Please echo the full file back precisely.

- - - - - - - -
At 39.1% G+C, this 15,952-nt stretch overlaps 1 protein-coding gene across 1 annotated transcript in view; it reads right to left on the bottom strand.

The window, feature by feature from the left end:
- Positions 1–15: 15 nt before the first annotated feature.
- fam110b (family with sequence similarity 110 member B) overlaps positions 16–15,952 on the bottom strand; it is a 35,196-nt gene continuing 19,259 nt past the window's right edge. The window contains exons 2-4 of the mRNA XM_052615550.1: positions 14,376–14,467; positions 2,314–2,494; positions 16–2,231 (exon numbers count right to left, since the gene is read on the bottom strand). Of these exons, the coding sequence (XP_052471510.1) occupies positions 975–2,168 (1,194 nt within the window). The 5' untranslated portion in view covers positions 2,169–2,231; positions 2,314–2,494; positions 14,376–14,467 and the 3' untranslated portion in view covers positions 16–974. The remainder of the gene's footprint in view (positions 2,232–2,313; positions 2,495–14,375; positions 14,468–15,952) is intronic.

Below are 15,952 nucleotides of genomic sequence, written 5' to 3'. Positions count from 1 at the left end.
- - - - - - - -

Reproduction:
At 39.1% G+C, this 15,952-nt stretch overlaps 1 protein-coding gene across 1 annotated transcript in view; it reads right to left on the bottom strand.

The window, feature by feature from the left end:
- Positions 1–15: 15 nt before the first annotated feature.
- fam110b (family with sequence similarity 110 member B) overlaps positions 16–15,952 on the bottom strand; it is a 35,196-nt gene continuing 19,259 nt past the window's right edge. The window contains exons 2-4 of the mRNA XM_052615550.1: positions 14,376–14,467; positions 2,314–2,494; positions 16–2,231 (exon numbers count right to left, since the gene is read on the bottom strand). Of these exons, the coding sequence (XP_052471510.1) occupies positions 975–2,168 (1,194 nt within the window). The 5' untranslated portion in view covers positions 2,169–2,231; positions 2,314–2,494; positions 14,376–14,467 and the 3' untranslated portion in view covers positions 16–974. The remainder of the gene's footprint in view (positions 2,232–2,313; positions 2,495–14,375; positions 14,468–15,952) is intronic.

Below are 15,952 nucleotides of genomic sequence, written 5' to 3'. Positions count from 1 at the left end.